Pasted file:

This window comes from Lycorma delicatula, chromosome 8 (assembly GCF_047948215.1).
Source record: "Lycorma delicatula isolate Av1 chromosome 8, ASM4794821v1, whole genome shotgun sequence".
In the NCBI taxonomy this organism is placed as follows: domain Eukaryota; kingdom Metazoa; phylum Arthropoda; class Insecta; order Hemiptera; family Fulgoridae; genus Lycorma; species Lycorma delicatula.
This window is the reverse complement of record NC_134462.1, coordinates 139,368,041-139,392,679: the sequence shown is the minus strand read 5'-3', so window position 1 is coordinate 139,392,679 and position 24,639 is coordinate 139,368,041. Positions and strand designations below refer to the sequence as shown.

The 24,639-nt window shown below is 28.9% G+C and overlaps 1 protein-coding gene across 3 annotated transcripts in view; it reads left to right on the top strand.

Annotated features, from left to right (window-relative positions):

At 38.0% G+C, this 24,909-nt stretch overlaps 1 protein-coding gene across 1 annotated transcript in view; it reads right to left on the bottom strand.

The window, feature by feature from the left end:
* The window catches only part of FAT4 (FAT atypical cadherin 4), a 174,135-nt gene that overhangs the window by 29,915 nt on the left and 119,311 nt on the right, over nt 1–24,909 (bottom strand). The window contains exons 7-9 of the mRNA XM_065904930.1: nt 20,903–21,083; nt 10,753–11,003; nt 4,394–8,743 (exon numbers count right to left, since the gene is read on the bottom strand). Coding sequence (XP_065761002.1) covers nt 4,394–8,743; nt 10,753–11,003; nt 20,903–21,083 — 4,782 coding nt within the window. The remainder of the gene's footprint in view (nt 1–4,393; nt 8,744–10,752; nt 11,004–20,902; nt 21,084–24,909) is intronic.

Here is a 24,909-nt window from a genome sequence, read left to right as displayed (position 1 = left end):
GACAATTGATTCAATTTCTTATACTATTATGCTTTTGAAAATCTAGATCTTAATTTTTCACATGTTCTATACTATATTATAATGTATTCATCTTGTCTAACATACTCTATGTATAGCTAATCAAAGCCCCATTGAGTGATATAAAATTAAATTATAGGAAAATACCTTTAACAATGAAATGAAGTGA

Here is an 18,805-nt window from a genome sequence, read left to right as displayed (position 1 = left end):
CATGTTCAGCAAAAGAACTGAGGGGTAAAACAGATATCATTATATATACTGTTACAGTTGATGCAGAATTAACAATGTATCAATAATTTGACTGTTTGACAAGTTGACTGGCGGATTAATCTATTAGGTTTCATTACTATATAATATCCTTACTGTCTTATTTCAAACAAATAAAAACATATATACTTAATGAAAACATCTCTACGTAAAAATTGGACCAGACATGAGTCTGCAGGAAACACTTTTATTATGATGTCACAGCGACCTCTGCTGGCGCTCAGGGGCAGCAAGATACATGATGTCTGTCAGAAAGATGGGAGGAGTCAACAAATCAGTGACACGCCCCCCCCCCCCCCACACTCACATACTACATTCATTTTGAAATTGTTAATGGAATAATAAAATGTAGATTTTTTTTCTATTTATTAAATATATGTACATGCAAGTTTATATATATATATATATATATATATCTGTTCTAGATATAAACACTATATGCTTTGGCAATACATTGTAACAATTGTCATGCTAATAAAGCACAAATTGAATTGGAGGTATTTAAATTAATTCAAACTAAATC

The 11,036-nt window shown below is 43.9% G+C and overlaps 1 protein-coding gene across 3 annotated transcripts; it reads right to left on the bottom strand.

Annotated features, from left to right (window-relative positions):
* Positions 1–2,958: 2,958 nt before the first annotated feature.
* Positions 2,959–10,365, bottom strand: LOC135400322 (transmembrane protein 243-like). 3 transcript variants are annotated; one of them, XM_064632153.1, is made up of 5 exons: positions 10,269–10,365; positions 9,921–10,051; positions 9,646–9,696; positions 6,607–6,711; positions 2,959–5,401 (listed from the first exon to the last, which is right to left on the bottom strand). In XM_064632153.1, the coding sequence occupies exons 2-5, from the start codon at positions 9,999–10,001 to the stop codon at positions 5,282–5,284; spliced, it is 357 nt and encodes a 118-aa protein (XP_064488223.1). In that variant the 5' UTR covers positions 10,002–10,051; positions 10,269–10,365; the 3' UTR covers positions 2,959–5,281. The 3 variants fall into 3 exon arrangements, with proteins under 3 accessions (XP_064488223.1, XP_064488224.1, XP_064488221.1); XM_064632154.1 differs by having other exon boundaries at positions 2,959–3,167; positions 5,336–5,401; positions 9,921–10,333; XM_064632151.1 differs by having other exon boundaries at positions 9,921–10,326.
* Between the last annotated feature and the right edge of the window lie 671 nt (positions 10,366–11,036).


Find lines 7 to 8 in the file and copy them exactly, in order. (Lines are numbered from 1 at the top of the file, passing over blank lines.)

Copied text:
At 38.0% G+C, this 24,909-nt stretch overlaps 1 protein-coding gene across 1 annotated transcript in view; it reads right to left on the bottom strand.

The window, feature by feature from the left end: